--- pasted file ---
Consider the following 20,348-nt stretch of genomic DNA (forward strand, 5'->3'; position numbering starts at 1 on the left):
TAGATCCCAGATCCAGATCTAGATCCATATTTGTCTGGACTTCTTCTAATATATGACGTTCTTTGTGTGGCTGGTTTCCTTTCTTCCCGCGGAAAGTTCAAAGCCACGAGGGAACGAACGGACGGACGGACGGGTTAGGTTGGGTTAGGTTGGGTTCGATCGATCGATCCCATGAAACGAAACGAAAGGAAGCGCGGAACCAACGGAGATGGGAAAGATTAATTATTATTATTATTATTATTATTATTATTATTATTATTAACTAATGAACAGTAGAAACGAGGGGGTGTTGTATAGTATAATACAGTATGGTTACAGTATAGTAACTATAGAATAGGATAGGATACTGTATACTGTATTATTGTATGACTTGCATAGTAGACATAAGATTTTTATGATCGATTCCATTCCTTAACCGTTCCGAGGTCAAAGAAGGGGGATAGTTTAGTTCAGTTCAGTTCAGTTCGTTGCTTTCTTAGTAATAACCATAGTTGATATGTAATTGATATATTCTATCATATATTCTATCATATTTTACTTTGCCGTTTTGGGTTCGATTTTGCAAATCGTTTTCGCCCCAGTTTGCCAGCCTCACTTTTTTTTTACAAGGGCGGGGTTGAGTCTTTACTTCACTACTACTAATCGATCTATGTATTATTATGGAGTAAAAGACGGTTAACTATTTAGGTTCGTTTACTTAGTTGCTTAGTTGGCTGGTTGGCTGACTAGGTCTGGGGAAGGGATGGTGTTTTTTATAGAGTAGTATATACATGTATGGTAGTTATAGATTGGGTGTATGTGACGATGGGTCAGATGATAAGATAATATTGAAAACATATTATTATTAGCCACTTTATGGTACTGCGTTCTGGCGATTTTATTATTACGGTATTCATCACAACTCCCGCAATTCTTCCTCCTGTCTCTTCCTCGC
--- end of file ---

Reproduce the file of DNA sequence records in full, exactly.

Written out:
Consider the following 20,348-nt stretch of genomic DNA (forward strand, 5'->3'; position numbering starts at 1 on the left):
TAGATCCCAGATCCAGATCTAGATCCATATTTGTCTGGACTTCTTCTAATATATGACGTTCTTTGTGTGGCTGGTTTCCTTTCTTCCCGCGGAAAGTTCAAAGCCACGAGGGAACGAACGGACGGACGGACGGGTTAGGTTGGGTTAGGTTGGGTTCGATCGATCGATCCCATGAAACGAAACGAAAGGAAGCGCGGAACCAACGGAGATGGGAAAGATTAATTATTATTATTATTATTATTATTATTATTATTATTATTAACTAATGAACAGTAGAAACGAGGGGGTGTTGTATAGTATAATACAGTATGGTTACAGTATAGTAACTATAGAATAGGATAGGATACTGTATACTGTATTATTGTATGACTTGCATAGTAGACATAAGATTTTTATGATCGATTCCATTCCTTAACCGTTCCGAGGTCAAAGAAGGGGGATAGTTTAGTTCAGTTCAGTTCAGTTCGTTGCTTTCTTAGTAATAACCATAGTTGATATGTAATTGATATATTCTATCATATATTCTATCATATTTTACTTTGCCGTTTTGGGTTCGATTTTGCAAATCGTTTTCGCCCCAGTTTGCCAGCCTCACTTTTTTTTTACAAGGGCGGGGTTGAGTCTTTACTTCACTACTACTAATCGATCTATGTATTATTATGGAGTAAAAGACGGTTAACTATTTAGGTTCGTTTACTTAGTTGCTTAGTTGGCTGGTTGGCTGACTAGGTCTGGGGAAGGGATGGTGTTTTTTATAGAGTAGTATATACATGTATGGTAGTTATAGATTGGGTGTATGTGACGATGGGTCAGATGATAAGATAATATTGAAAACATATTATTATTAGCCACTTTATGGTACTGCGTTCTGGCGATTTTATTATTACGGTATTCATCACAACTCCCGCAATTCTTCCTCCTGTCTCTTCCTCGC